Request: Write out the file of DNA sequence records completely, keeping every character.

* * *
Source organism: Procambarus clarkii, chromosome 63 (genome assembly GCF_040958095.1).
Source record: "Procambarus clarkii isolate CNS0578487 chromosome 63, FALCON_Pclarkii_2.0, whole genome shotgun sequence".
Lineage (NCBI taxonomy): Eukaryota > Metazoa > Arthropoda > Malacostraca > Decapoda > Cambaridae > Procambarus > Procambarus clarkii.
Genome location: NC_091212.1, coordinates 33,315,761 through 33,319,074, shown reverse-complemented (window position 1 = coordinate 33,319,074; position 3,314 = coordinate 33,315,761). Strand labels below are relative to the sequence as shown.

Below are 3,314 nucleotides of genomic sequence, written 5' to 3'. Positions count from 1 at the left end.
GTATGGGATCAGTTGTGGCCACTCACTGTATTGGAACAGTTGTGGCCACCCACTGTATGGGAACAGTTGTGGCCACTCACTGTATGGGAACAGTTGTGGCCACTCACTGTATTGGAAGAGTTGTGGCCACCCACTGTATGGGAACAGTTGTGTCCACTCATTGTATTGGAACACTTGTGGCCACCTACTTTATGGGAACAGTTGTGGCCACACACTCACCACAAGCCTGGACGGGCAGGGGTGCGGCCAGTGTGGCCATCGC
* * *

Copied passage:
Source organism: Procambarus clarkii, chromosome 63 (genome assembly GCF_040958095.1).
Source record: "Procambarus clarkii isolate CNS0578487 chromosome 63, FALCON_Pclarkii_2.0, whole genome shotgun sequence".
Lineage (NCBI taxonomy): Eukaryota > Metazoa > Arthropoda > Malacostraca > Decapoda > Cambaridae > Procambarus > Procambarus clarkii.
Genome location: NC_091212.1, coordinates 33,315,761 through 33,319,074, shown reverse-complemented (window position 1 = coordinate 33,319,074; position 3,314 = coordinate 33,315,761). Strand labels below are relative to the sequence as shown.

Below are 3,314 nucleotides of genomic sequence, written 5' to 3'. Positions count from 1 at the left end.
GTATGGGATCAGTTGTGGCCACTCACTGTATTGGAACAGTTGTGGCCACCCACTGTATGGGAACAGTTGTGGCCACTCACTGTATGGGAACAGTTGTGGCCACTCACTGTATTGGAAGAGTTGTGGCCACCCACTGTATGGGAACAGTTGTGTCCACTCATTGTATTGGAACACTTGTGGCCACCTACTTTATGGGAACAGTTGTGGCCACACACTCACCACAAGCCTGGACGGGCAGGGGTGCGGCCAGTGTGGCCATCGC